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The lack of jobs in Hawaii drives graduates away, which could hurt future demand

Scotty Okura, a registered nurse in the emergency department, and fellow registered nurse Michelle Miller go through a supply checklist in the Queen’s Medical Center emergency room.New nurses in Hawaii are finding it difficult to land jobs in their field despite increasing demand for medical services.

The tight employment market has left many registered nurses working in lower-level health care positions such as nurse aides or medical secretaries as a way to gain experience.

As Hawaii's population ages, health officials say eventually this nurse surplus could turn into a shortage as some graduates who can't find jobs move to the mainland or get out of the profession altogether.


A prominent researcher from the National Institutes of Health once told me that the best health care is "everything I choose to prescribe, order and do for my patients," according to physicians; "everything my doctor orders and everything I want," the patient's standpoint; and "as little as possible without breaking the law or losing market share" when it comes to the insurance company. The tension among these vantage points is further aggravated because neither the social, political nor medical culture of the United States has come to terms with the fact that there are insufficient resources to purchase all the health care money can buy for every citizen.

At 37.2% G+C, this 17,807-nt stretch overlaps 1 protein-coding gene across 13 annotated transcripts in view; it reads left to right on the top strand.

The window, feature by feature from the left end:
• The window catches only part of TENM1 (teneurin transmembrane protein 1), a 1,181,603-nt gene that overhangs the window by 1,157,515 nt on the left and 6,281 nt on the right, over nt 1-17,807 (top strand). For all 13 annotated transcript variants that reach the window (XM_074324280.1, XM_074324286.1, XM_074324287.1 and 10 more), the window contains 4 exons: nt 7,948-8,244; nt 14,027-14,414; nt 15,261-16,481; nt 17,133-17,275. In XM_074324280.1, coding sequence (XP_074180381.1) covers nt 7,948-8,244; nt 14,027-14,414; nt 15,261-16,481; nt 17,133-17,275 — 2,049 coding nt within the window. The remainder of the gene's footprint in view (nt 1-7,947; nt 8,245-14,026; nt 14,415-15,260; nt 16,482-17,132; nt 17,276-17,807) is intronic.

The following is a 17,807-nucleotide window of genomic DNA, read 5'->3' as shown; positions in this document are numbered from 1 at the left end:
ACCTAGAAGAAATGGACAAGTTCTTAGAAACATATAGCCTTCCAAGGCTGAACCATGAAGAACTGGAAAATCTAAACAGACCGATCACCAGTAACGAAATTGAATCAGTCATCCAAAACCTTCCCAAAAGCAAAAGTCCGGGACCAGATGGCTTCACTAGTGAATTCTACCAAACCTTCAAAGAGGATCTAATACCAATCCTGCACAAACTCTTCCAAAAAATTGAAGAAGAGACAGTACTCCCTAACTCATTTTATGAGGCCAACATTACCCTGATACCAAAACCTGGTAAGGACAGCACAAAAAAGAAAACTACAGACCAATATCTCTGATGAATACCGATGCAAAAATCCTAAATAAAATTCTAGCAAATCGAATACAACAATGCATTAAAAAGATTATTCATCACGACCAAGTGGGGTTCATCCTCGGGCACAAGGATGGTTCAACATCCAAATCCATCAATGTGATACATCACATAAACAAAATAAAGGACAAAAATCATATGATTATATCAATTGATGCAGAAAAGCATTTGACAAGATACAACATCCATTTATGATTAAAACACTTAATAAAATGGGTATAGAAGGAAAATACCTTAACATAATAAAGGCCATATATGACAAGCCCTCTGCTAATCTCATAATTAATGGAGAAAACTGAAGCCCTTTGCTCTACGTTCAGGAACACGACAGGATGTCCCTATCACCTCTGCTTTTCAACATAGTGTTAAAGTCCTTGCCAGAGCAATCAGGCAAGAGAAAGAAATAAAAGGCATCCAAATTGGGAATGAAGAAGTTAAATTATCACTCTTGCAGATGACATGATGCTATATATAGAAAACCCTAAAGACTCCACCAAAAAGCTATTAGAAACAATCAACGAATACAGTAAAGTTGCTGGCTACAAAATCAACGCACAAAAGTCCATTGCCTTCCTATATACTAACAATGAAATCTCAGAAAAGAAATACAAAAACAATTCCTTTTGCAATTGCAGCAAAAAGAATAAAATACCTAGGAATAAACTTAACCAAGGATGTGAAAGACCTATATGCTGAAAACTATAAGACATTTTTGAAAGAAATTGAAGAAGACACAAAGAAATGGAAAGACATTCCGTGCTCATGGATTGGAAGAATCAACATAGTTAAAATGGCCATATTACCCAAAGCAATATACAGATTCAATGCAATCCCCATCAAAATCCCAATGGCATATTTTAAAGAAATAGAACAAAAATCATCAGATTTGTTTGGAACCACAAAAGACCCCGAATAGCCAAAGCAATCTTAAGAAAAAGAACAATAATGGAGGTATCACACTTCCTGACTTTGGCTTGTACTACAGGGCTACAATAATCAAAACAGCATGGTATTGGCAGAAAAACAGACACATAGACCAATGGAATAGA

Physicians’ financial data under the Physician Payments Sunshine Act, also known as the “Open Payments” program, will be released to the public Tuesday. While your data might not make it into the local news, chances are your patients or others you know will ask you about it. Learn the three common questions you’ll hear—and how to answer them.

Physicians despair over having no say in what they’re paid by programs or insurers

coming-up-short2While Hawaii doctors get paid slightly more than the national average, the state has the third-highest cost of living, making it difficult to attract and retain physicians, according to the Hawaii Medical Association.

Hawaii has the 22nd-highest average Medicare payment for an office visit at $77.86, compared with the national average of $72.81, according to an HMA analysis of Medicare reimbursements in 87 regions.

HAWAIITOP1It pays to be an internist in Hawaii.

Not so much, though, if you're a retail salesperson.

Internists in the state average $111.32 an hour and make an average $231,550 a year, according to the Occupational Employment and Wages in Hawai‘i 2013 report issued Wednesday by the state Department of Labor and Industrial Relations.

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